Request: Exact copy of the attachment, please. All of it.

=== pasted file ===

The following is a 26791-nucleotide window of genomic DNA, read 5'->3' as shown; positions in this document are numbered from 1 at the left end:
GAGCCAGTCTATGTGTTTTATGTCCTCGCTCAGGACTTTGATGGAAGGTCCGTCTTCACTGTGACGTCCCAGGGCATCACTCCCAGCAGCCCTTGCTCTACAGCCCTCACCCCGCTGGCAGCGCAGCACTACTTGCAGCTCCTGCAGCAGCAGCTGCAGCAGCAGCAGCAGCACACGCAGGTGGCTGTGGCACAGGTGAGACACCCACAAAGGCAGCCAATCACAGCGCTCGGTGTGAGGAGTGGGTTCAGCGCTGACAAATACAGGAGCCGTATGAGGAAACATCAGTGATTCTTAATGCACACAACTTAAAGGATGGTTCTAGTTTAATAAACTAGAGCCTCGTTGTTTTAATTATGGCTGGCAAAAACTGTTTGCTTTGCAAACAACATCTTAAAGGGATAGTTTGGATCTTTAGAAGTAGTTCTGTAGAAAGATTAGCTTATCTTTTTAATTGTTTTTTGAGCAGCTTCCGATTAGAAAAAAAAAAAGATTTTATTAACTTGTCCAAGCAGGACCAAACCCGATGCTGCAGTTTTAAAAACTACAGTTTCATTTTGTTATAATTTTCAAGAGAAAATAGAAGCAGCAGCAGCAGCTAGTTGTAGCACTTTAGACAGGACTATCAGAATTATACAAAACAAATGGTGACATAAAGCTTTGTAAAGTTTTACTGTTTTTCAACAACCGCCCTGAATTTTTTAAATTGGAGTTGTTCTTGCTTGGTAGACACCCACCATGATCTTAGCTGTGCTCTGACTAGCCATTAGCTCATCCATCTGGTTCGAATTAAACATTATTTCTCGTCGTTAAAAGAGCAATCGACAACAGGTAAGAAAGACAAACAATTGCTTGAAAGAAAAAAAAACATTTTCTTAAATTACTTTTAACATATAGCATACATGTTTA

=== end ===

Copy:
The following is a 26791-nucleotide window of genomic DNA, read 5'->3' as shown; positions in this document are numbered from 1 at the left end:
GAGCCAGTCTATGTGTTTTATGTCCTCGCTCAGGACTTTGATGGAAGGTCCGTCTTCACTGTGACGTCCCAGGGCATCACTCCCAGCAGCCCTTGCTCTACAGCCCTCACCCCGCTGGCAGCGCAGCACTACTTGCAGCTCCTGCAGCAGCAGCTGCAGCAGCAGCAGCAGCACACGCAGGTGGCTGTGGCACAGGTGAGACACCCACAAAGGCAGCCAATCACAGCGCTCGGTGTGAGGAGTGGGTTCAGCGCTGACAAATACAGGAGCCGTATGAGGAAACATCAGTGATTCTTAATGCACACAACTTAAAGGATGGTTCTAGTTTAATAAACTAGAGCCTCGTTGTTTTAATTATGGCTGGCAAAAACTGTTTGCTTTGCAAACAACATCTTAAAGGGATAGTTTGGATCTTTAGAAGTAGTTCTGTAGAAAGATTAGCTTATCTTTTTAATTGTTTTTTGAGCAGCTTCCGATTAGAAAAAAAAAAAGATTTTATTAACTTGTCCAAGCAGGACCAAACCCGATGCTGCAGTTTTAAAAACTACAGTTTCATTTTGTTATAATTTTCAAGAGAAAATAGAAGCAGCAGCAGCAGCTAGTTGTAGCACTTTAGACAGGACTATCAGAATTATACAAAACAAATGGTGACATAAAGCTTTGTAAAGTTTTACTGTTTTTCAACAACCGCCCTGAATTTTTTAAATTGGAGTTGTTCTTGCTTGGTAGACACCCACCATGATCTTAGCTGTGCTCTGACTAGCCATTAGCTCATCCATCTGGTTCGAATTAAACATTATTTCTCGTCGTTAAAAGAGCAATCGACAACAGGTAAGAAAGACAAACAATTGCTTGAAAGAAAAAAAAACATTTTCTTAAATTACTTTTAACATATAGCATACATGTTTA